Gifts given from the heart and from the kitchen are always so appreciated, especially during the holiday season. They don’t have to be particularly complicated, unhealthy, or costly either. DIY gifts are good fun to make, and I don’t know about you, but they really help to put me in a festive frame of mind!
Spoiler Alert: Two of this year’s actual gifts from Sam and me are listed below!
Just trace around a snap lid onto the wrong side of some wrapping paper with a pencil (such a great way to use up scraps), and then cut out the shape with a sharp pair of scissors. Both the circle of wrapping paper and the snap lid will be held in place by the ring – no glue or tape required. Finish off your jar with an instruction tag (see photo below), an expiry date sticker, and a nice length of ribbon (or decorative string) for a pretty and practical gift!
The first homemade item we are gifting this Christmas is a dry Ranch Seasoning Mix — which can later be made into either salad dressing or dip by the recipient. The dry mix lasts for 3 months in the fridge and honestly tastes awesome!
Homemade Ranch Seasoning Mix
1/3 cup dry buttermilk
2 Tbsp dried parsley
1 1/2 tsp dried dill weed
2 tsp garlic powder
2 tsp onion powder
2 tsp dried onion flakes
1 tsp ground black pepper
1 tsp dried chives
1 tsp salt
Whisk all ingredients together in a bowl until blended. If you want a more finely-ground seasoning mix, you can pulse the mixture in a food processor until it reaches your desired consistency. Store in an airtight container in the refrigerator for up to 3 months.
3 tablespoons of this mix = 1 packet of the store-bought stuff
To Make Ranch Dressing:
Combine 1-2 Tbsp. seasoning mix with 1/3 cup mayo and 1/3 cup milk of your choice. Whisk to combine. Serve immediately, or refrigerate in an airtight container or glass jar for up to 3 days.
To Make Ranch Dip:
Combine 2-3 Tbsp. Seasoning mix with 1 cup plain Greek yogurt or sour cream. Whisk to combine. Serve immediately, or refrigerate in an airtight container or glass jar for up to 3 days.
A big holiday shout-out and many thanks
to Ali of Gimme Some Oven,
the source of this great edible gift!
Another DIY item we are gifting to friends, co-workers, and loved ones this Christmas is homemade pickles! Unfortunately, I didn’t get a chance to do my usual batch of beet pickles in October (thanks to that whole foot-in-cast thing), but I did decide to try my hand at some Dill Pickles a few weeks ago. The pickle recipe I used is actually a bit of a cheater – which is fabulous when you are totally slammed for time, but still want to produce something homemade! Please note that these pickles are not processed* and that I used a commercially-made Bernardin spice mix – both major time savers! What’s even nicer is that this project can be split over three different days. (I waited for a period of two weeks before even thinking about moving on to Day 3!)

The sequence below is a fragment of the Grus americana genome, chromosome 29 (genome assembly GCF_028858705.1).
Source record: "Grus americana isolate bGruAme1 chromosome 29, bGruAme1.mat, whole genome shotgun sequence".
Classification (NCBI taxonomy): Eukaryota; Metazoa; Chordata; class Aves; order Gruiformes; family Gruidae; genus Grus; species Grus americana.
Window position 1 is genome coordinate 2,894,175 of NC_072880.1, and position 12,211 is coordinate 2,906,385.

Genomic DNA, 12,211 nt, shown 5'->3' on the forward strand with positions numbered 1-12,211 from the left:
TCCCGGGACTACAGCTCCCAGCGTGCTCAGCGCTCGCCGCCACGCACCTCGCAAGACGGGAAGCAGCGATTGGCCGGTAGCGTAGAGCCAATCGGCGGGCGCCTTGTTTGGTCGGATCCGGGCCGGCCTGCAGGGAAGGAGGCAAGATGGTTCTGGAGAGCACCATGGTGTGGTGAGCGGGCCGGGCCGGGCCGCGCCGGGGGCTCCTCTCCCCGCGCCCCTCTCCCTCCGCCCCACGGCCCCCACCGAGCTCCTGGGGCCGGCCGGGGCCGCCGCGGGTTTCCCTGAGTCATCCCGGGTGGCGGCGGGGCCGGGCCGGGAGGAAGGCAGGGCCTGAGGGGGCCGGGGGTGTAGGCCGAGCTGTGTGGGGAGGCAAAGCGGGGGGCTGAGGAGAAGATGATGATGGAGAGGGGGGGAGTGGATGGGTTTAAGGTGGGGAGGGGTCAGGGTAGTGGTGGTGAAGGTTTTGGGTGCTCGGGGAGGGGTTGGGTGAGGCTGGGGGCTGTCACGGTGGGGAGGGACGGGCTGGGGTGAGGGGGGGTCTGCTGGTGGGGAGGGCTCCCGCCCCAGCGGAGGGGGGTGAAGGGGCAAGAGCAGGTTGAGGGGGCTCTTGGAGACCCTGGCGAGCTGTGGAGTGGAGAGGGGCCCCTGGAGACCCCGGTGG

For every 2 litres of pickles (a batch), you will need about 3 1/2 pounds of pickling cucumbers (about 14 small to medium), water, vinegar, Bernardin’s Dill Pickle Mix (I got ours at Canadian Tire, believe it or not), and Mason jars with lids and rings. That’s it — plus a pot, a stove, something to stir with, and a few measuring cups. Bernardin’s recipes for both “Enjoy Now” (refrigerator pickles) and the traditional processed pickles are even right there on the side of the pickle mix container! It’s seriously the easiest pickling experience I have had to date. One batch fills approximately six (250 mL) jars.
Cut 3 trays of mini-cucumbers (per batch) into slices or spears – I went with four spears per cucumber. Put cut cucumbers into a large re-sealable bag, remove most of the air, and close. Store in the refrigerator overnight.
Sterilize** several large Mason jars and their snap lids – I needed 5 large jars for two batches. Follow the recipe on the Bernardin container for Enjoy Now pickles. Again, it is important to note that you will not be processing* the jars. I stored the completed pickles (in their brine) in the large jars at the back of our fridge to deal with on a different day.
Sterilize several 250 mL (Mason) gift jars – they’re usually sold in packages of 8 or 12. Portion out completed pickles and brine (to cover) into gift jars. Again, you will not be processing* these pickles, so they must be stored in the refrigerator.
Enjoy Now pickles are good for up to three months – if they last that long!
*processing – refers to boiling contents in a canning jar (Mason jar) in order to create a heat seal which will preserve the contents for the minimum of a year at room temperature.
**sterilize – refers to either boiling your jars and snap lids in a large pot of water, or running them through the dishwasher on the hottest wash/dry cycle.